May 6, 2012 at 10:16 am #1289605
@troutLocale: Long Beach
I was just wondering if there is somewhere to go for a repository of, to take a phrase from the programming community, open source patterns for projects? What I envision is:
35L Internal Frame Cuben, by Joe Blow
65L External Frame Dyneema, by Phil Yonkers
20L Hip Pack, by Linda Stew
Half Zip Longer Arms, by blah blah
Breathable cuben Pack covering Poncho, by steve kalima
Not sure materials matter or whatever, but I hope that communicates the gist. Essentially is there an organized listing of patterns people have put out that they intended to share? I realize people put a lot of time into R&D and we wouldn't want to take away from their intellectual property rights and whatnot, but some people must make something cool and want to put it out there.May 6, 2012 at 10:47 am #1874921
I am a programmer and agree with the sentiment of wanting a repository like this for patterns.
I started a blog this year to keep track of my patterns as I go. I am a little behind, but I have been able to put a few patterns on there. I also started a page on there that I plan to link patterns as I find them. It isn't complete, but it is a starting point.
I think it is a worthy idea and will spend some time this week finding and getting permission to host patterns.May 6, 2012 at 10:51 am #1874922
– -K.T.- –Participant
This one never really took off, but the basic idea is there.May 7, 2012 at 9:30 am #1875237
@troutLocale: Long Beach
Also what would qualify as a jerk thing to post to such a repository? I'm way new to sewing, but can with some effort sort of reverse engineer some (okay, very few things) of what I see on the market. I've seen a couple people's attempts to re-create something commercially available. Is posting something like that bad karma? I don't think it'd really drive down sales, but I don't think a manufacturer would be super stoked to find their blueprint on the web.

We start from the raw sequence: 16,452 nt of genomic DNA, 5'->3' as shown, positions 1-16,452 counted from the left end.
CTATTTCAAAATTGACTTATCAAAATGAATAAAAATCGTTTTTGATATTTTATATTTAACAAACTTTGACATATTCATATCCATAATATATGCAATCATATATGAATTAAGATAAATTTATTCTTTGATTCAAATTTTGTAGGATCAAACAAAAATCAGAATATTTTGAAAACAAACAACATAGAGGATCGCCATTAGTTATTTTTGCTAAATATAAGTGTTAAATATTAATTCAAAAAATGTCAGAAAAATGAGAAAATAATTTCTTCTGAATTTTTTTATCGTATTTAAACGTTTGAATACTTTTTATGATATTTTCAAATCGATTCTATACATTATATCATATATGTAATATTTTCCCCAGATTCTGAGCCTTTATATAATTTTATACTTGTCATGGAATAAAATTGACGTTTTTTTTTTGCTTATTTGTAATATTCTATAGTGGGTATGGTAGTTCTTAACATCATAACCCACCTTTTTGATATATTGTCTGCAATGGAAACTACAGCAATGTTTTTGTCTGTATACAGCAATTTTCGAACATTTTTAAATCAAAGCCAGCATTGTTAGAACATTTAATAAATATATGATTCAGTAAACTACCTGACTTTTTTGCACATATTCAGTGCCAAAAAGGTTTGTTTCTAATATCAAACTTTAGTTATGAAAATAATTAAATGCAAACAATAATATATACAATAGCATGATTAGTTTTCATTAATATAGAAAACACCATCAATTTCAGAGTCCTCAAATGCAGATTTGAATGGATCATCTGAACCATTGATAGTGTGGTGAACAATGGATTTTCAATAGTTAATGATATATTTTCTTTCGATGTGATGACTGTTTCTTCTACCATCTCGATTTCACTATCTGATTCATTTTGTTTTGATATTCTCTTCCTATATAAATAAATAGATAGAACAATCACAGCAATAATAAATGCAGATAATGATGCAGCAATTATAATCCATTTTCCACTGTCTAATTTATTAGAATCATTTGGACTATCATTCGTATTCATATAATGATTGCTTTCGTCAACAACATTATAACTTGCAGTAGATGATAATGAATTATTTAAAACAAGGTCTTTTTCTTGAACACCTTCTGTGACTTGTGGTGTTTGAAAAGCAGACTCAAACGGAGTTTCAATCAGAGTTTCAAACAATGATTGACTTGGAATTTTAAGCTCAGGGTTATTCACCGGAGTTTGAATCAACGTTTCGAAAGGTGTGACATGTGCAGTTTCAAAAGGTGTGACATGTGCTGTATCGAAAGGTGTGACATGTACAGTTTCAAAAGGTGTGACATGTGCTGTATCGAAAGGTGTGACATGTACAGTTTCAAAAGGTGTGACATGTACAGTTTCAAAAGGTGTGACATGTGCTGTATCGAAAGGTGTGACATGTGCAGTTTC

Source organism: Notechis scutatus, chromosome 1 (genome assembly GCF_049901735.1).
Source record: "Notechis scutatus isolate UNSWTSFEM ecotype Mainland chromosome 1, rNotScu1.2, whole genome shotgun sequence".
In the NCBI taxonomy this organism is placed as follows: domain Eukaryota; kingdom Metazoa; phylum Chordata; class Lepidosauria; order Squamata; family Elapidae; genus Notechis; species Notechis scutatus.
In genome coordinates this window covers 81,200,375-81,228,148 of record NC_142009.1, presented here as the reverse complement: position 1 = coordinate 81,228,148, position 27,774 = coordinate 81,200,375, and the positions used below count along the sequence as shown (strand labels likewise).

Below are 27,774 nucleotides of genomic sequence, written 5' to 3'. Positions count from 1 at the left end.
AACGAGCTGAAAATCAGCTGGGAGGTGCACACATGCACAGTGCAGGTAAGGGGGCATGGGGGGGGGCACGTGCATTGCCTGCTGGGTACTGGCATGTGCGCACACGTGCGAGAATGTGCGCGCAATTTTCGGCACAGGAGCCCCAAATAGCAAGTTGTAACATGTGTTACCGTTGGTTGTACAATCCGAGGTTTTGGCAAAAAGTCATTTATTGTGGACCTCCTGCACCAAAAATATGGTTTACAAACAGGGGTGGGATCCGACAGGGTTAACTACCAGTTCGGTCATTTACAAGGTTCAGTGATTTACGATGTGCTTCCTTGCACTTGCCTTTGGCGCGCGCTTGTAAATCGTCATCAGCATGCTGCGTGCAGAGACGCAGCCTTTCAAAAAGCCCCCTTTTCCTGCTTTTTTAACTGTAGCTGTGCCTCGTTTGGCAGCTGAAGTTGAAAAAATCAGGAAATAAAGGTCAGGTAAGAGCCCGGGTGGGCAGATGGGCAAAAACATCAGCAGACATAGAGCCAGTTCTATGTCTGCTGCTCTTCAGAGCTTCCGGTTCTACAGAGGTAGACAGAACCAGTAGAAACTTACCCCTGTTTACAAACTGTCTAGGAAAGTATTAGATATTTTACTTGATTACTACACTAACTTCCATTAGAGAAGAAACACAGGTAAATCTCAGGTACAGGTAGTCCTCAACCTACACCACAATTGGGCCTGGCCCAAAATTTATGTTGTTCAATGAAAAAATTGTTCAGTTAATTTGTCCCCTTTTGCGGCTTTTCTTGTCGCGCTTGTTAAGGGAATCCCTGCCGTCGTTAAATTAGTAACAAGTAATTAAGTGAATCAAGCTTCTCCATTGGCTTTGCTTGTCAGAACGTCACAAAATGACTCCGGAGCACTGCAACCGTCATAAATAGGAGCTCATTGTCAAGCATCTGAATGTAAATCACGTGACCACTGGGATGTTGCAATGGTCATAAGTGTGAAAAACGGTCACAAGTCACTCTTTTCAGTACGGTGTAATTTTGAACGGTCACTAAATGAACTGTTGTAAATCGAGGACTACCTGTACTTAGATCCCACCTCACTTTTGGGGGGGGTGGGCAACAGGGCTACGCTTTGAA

How about something simple like a zpacks cloudkilt? Sheet of cuben, drawstring, hems, grosgrain. Is posting the steps for creating a kilt too much? Should info we left off like maybe the grosgrain, therefor taking away the triangle mode option and leaving Joe with some I.P. intact?
I'm wondering what you guys think. I guess I could see it both ways. I feel perfectly justified making my own re-creation of something, but I'd feel bad posting a super accurate how-to.May 7, 2012 at 10:05 am #1875247
@daviddrakeLocale: North Idaho
I make an ethical distinction between reverse engineering gear I've seen in person and reverse engineering based on pictures and specs the manufacturer has made publicly available. I also make a distinction between mass-market and cottage gear. Something like this:
Mass-market gear, seen in person and cloned (but say, with lighter materials): I'd be comfortable posting details and any patterns I made on a public forum. Wouldn't do this with cottage gear.
Cottage gear, cloned based on publicly available pics and specs (ie, posted by cottage maker): First, wouldn't bother cloning unless I could somehow customize (and maybe save weight). Might post general pics and description of my "improvements" but no plans or patterns. Wouldn't attempt to commercialize.
90% of my interest in MYOG is in _designing_ gear that works perfectly for me, so detailed how-to usually doesn't meet my needs, anyway.May 7, 2012 at 10:25 am #1875254
I have very rarely been able to reverse engineer from an actual product. I started out in UL making my own gear, so have never really purchased much from any manufacturers.
I doubt posting a step by step guide on how to build a MLD Duomid with exact details and measurements would ever hurt the company, because people buy it from them for the high quality that the companies guarantee and to save time. At the same time, I don't think I would ever do this.
I think the difference is the details. I made a mid once with the general dimensions of the Duomid, and it was good. But certain details were hard to copy without seeing the product. For instance, how Ron goes about finishing the peak and vent area cleanly. This proved very difficult for me trying to figure it out on my own. These details are hard to get from pictures posted on the site. And so, I would feel okay posting my pattern and descriptions of how I did it, because the way I did it is very different than Ron's (much better) way of doing it.
As far as detailed how-to's, they have their place. I have written most of my guides in a very detailed way. That was because I wanted to show the little details that I mentioned above. Such as how I went about finishing edges or connecting two difficult pieces. I normally also try to write guides that someone with very little knowledge of sewing can use. Mostly, I write details because I have found the order of sewing the most important part of putting gear together. When I make a new backpack design, I seam rip constantly because I realize that I needed to sew things in a different order, and I when I share a guide with others, I don't want them to have to seam rip ever.